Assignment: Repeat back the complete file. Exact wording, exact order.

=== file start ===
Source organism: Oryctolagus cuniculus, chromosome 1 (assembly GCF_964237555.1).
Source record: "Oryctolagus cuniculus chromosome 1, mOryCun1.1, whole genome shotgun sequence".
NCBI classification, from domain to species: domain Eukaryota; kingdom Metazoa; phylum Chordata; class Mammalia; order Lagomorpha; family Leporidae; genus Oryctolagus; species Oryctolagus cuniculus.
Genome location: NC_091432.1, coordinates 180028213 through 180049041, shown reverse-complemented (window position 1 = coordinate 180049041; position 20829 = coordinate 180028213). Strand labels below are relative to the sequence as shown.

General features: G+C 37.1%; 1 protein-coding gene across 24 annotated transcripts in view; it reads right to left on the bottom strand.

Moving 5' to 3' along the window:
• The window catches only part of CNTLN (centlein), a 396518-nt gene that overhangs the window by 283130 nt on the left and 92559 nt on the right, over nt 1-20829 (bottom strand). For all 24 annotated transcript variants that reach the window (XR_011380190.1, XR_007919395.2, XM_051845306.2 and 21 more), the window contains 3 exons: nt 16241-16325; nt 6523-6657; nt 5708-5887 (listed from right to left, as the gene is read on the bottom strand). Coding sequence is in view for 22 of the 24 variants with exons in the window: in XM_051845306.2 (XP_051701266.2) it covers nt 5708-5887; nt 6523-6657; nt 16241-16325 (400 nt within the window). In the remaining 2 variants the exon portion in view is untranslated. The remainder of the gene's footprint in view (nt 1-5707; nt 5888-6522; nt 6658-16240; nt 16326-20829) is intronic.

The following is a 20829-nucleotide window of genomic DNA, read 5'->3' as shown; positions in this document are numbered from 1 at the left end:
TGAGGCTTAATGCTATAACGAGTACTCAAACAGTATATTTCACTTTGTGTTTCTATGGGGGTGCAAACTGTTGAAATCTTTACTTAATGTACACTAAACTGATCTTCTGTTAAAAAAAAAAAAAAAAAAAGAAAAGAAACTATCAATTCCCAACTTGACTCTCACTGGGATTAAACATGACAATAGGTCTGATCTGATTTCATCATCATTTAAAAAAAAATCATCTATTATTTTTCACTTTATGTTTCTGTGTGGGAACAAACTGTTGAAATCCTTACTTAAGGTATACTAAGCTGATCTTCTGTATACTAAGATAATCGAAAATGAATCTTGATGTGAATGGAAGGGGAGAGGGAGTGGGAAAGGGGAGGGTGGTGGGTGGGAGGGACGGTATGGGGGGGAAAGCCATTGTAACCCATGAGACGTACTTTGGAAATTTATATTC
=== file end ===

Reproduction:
Source organism: Oryctolagus cuniculus, chromosome 1 (assembly GCF_964237555.1).
Source record: "Oryctolagus cuniculus chromosome 1, mOryCun1.1, whole genome shotgun sequence".
NCBI classification, from domain to species: domain Eukaryota; kingdom Metazoa; phylum Chordata; class Mammalia; order Lagomorpha; family Leporidae; genus Oryctolagus; species Oryctolagus cuniculus.
Genome location: NC_091432.1, coordinates 180028213 through 180049041, shown reverse-complemented (window position 1 = coordinate 180049041; position 20829 = coordinate 180028213). Strand labels below are relative to the sequence as shown.

General features: G+C 37.1%; 1 protein-coding gene across 24 annotated transcripts in view; it reads right to left on the bottom strand.

Moving 5' to 3' along the window:
• The window catches only part of CNTLN (centlein), a 396518-nt gene that overhangs the window by 283130 nt on the left and 92559 nt on the right, over nt 1-20829 (bottom strand). For all 24 annotated transcript variants that reach the window (XR_011380190.1, XR_007919395.2, XM_051845306.2 and 21 more), the window contains 3 exons: nt 16241-16325; nt 6523-6657; nt 5708-5887 (listed from right to left, as the gene is read on the bottom strand). Coding sequence is in view for 22 of the 24 variants with exons in the window: in XM_051845306.2 (XP_051701266.2) it covers nt 5708-5887; nt 6523-6657; nt 16241-16325 (400 nt within the window). In the remaining 2 variants the exon portion in view is untranslated. The remainder of the gene's footprint in view (nt 1-5707; nt 5888-6522; nt 6658-16240; nt 16326-20829) is intronic.

The following is a 20829-nucleotide window of genomic DNA, read 5'->3' as shown; positions in this document are numbered from 1 at the left end:
TGAGGCTTAATGCTATAACGAGTACTCAAACAGTATATTTCACTTTGTGTTTCTATGGGGGTGCAAACTGTTGAAATCTTTACTTAATGTACACTAAACTGATCTTCTGTTAAAAAAAAAAAAAAAAAAAGAAAAGAAACTATCAATTCCCAACTTGACTCTCACTGGGATTAAACATGACAATAGGTCTGATCTGATTTCATCATCATTTAAAAAAAAATCATCTATTATTTTTCACTTTATGTTTCTGTGTGGGAACAAACTGTTGAAATCCTTACTTAAGGTATACTAAGCTGATCTTCTGTATACTAAGATAATCGAAAATGAATCTTGATGTGAATGGAAGGGGAGAGGGAGTGGGAAAGGGGAGGGTGGTGGGTGGGAGGGACGGTATGGGGGGGAAAGCCATTGTAACCCATGAGACGTACTTTGGAAATTTATATTC